• Organic 1,3-dipolar compound
  • Organic nitrogen compound
  • Primary aliphatic amine
  • Organonitrogen compound
  • Organooxygen compound
  • Primary amine
  • Carbonyl group
  • Hydrocarbon derivative
  • Organic oxide
  • Organopnictogen compound
  • Organic oxygen compound
  • Amine
  • Aromatic homomonocyclic compound
Molecular FrameworkAromatic homomonocyclic compounds
External Descriptors
Ontology
Disposition

Biological Location:

  Biofluid and excreta:

Source:

Physical Properties
StateSolid
Experimental Properties
PropertyValueReference
Melting Point236 - 239 °CNot Available
Boiling PointNot AvailableNot Available
Water SolubilityNot AvailableNot Available
LogPNot AvailableNot Available
Predicted Properties
PropertyValueSource
Water Solubility1.14 g/LALOGPS
logP-2.4ALOGPS
logP-2.8ChemAxon
logS-2.4ALOGPS
pKa (Strongest Acidic)3.17ChemAxon
pKa (Strongest Basic)8.53ChemAxon
Physiological Charge-1ChemAxon
Hydrogen Acceptor Count6ChemAxon
Hydrogen Donor Count4ChemAxon
Polar Surface Area129.72 ŲChemAxon
Rotatable Bond Count7ChemAxon
Refractivity68.45 m³·mol⁻¹ChemAxon
Polarizability27.39 ųChemAxon
Number of Rings1ChemAxon
Bioavailability1ChemAxon
Rule of FiveYesChemAxon
Ghose FilterYesChemAxon
Veber's RuleYesChemAxon
MDDR-like RuleYesChemAxon
Spectra
Spectra
Spectrum TypeDescriptionSplash Key
Predicted GC-MSPredicted GC-MS Spectrum - GC-MS (Non-derivatized) - 70eV, Positivesplash10-0006-9210000000-99b1c60ce2664aa530b1View in MoNA
Predicted GC-MSPredicted GC-MS Spectrum - GC-MS (2 TMS) - 70eV, Positivesplash10-06r6-9525000000-3a4d24d1ee1454572cc1View in MoNA
LC-MS/MSLC-MS/MS Spectrum - Quattro_QQQ 10V, Positive (Annotated)splash10-001i-0390000000-7b0a372df9ac94084afeView in MoNA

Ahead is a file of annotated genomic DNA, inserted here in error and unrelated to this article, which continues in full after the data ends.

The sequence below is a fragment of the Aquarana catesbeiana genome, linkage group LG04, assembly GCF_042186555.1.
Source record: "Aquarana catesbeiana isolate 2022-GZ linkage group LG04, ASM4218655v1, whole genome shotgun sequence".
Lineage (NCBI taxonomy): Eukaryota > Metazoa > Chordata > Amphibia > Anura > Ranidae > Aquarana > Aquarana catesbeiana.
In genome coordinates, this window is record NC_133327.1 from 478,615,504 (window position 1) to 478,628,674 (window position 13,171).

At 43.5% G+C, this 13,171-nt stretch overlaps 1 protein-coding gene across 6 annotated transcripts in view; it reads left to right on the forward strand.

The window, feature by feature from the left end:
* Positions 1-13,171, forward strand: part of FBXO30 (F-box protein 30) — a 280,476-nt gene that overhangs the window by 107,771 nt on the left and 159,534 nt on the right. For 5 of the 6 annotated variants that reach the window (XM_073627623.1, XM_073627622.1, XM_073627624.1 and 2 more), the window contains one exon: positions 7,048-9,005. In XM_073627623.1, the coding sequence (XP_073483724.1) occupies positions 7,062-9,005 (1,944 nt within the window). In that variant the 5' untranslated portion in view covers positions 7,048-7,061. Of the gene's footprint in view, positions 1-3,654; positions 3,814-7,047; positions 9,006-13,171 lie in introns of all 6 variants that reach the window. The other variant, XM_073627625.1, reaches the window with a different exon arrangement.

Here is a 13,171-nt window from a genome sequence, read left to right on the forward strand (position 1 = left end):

LC-MS/MSLC-MS/MS Spectrum - Quattro_QQQ 25V, Positive (Annotated)splash10-00di-3900000000-87243f88c85294b0b9c0View in MoNA
LC-MS/MSLC-MS/MS Spectrum - Quattro_QQQ 40V, Positive (Annotated)splash10-00di-7900000000-d2b84cae5c8bb909a375View in MoNA
LC-MS/MSLC-MS/MS Spectrum - LC-ESI-IT , positivesplash10-03di-0090000000-a5bb00a5f0b23af52395View in MoNA
Predicted LC-MS/MSPredicted LC-MS/MS Spectrum - 10V, Positivesplash10-03di-2190000000-ada65fa05610fc51f76eView in MoNA
Predicted LC-MS/MSPredicted LC-MS/MS Spectrum - 20V, Positivesplash10-00dr-9540000000-9ed983dde86880aa4527View in MoNA
Predicted LC-MS/MSPredicted LC-MS/MS Spectrum - 40V, Positivesplash10-0006-9000000000-b3417045792cf6898dc6View in MoNA
Predicted LC-MS/MSPredicted LC-MS/MS Spectrum - 10V, Negativesplash10-01ti-0190000000-f75d1eee083251e5adf3View in MoNA
Predicted LC-MS/MSPredicted LC-MS/MS Spectrum - 20V, Negativesplash10-03di-2790000000-c95ba2116f0b468c3d39View in MoNA
Predicted LC-MS/MSPredicted LC-MS/MS Spectrum - 40V, Negativesplash10-03kc-8900000000-14070390cd9111dd4545View in MoNA
1D NMR1H NMR SpectrumNot AvailableView in JSpectraViewer
2D NMR[1H,13C] 2D NMR SpectrumNot AvailableView in JSpectraViewer
Biological Properties
Cellular LocationsNot Available
Biofluid Locations
  • Blood
  • Feces
  • Urine
Tissue LocationNot Available
PathwaysNot Available
NameSMPDB/PathwhizKEGG
Normal Concentrations
BiofluidStatusValueAgeSexConditionReferenceDetails